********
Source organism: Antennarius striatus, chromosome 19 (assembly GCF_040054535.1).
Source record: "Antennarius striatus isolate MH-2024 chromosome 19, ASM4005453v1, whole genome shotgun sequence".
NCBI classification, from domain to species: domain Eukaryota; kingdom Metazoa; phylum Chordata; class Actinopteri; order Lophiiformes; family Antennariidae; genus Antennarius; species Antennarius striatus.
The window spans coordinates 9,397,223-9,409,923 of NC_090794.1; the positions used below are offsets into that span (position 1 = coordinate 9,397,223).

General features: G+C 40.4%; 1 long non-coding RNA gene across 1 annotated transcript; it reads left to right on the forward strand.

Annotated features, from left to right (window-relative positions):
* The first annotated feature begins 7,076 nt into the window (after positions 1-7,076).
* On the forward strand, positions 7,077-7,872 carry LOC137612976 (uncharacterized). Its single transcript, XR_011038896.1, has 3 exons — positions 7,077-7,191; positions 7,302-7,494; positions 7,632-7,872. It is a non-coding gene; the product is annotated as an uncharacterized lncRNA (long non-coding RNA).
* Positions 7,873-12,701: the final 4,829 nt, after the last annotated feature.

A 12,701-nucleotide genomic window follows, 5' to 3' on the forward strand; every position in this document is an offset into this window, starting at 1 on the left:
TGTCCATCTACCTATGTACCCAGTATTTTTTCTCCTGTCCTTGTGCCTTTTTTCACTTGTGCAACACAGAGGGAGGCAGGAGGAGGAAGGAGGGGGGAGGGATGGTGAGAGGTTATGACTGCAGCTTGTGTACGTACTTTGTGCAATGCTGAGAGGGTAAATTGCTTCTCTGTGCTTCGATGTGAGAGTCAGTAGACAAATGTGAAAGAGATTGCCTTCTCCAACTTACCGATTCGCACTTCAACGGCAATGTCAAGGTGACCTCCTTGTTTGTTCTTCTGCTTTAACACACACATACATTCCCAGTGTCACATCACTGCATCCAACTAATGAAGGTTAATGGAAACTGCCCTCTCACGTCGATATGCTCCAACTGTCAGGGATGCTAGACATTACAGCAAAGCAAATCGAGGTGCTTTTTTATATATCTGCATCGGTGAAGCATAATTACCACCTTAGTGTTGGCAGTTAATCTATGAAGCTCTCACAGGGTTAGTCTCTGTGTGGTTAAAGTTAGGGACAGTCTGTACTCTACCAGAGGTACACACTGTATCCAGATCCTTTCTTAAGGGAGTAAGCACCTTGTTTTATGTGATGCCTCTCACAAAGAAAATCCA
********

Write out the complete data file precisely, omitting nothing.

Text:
Source organism: Antennarius striatus, chromosome 19 (assembly GCF_040054535.1).
Source record: "Antennarius striatus isolate MH-2024 chromosome 19, ASM4005453v1, whole genome shotgun sequence".
NCBI classification, from domain to species: domain Eukaryota; kingdom Metazoa; phylum Chordata; class Actinopteri; order Lophiiformes; family Antennariidae; genus Antennarius; species Antennarius striatus.
The window spans coordinates 9,397,223-9,409,923 of NC_090794.1; the positions used below are offsets into that span (position 1 = coordinate 9,397,223).

General features: G+C 40.4%; 1 long non-coding RNA gene across 1 annotated transcript; it reads left to right on the forward strand.

Annotated features, from left to right (window-relative positions):
* The first annotated feature begins 7,076 nt into the window (after positions 1-7,076).
* On the forward strand, positions 7,077-7,872 carry LOC137612976 (uncharacterized). Its single transcript, XR_011038896.1, has 3 exons — positions 7,077-7,191; positions 7,302-7,494; positions 7,632-7,872. It is a non-coding gene; the product is annotated as an uncharacterized lncRNA (long non-coding RNA).
* Positions 7,873-12,701: the final 4,829 nt, after the last annotated feature.

A 12,701-nucleotide genomic window follows, 5' to 3' on the forward strand; every position in this document is an offset into this window, starting at 1 on the left:
TGTCCATCTACCTATGTACCCAGTATTTTTTCTCCTGTCCTTGTGCCTTTTTTCACTTGTGCAACACAGAGGGAGGCAGGAGGAGGAAGGAGGGGGGAGGGATGGTGAGAGGTTATGACTGCAGCTTGTGTACGTACTTTGTGCAATGCTGAGAGGGTAAATTGCTTCTCTGTGCTTCGATGTGAGAGTCAGTAGACAAATGTGAAAGAGATTGCCTTCTCCAACTTACCGATTCGCACTTCAACGGCAATGTCAAGGTGACCTCCTTGTTTGTTCTTCTGCTTTAACACACACATACATTCCCAGTGTCACATCACTGCATCCAACTAATGAAGGTTAATGGAAACTGCCCTCTCACGTCGATATGCTCCAACTGTCAGGGATGCTAGACATTACAGCAAAGCAAATCGAGGTGCTTTTTTATATATCTGCATCGGTGAAGCATAATTACCACCTTAGTGTTGGCAGTTAATCTATGAAGCTCTCACAGGGTTAGTCTCTGTGTGGTTAAAGTTAGGGACAGTCTGTACTCTACCAGAGGTACACACTGTATCCAGATCCTTTCTTAAGGGAGTAAGCACCTTGTTTTATGTGATGCCTCTCACAAAGAAAATCCA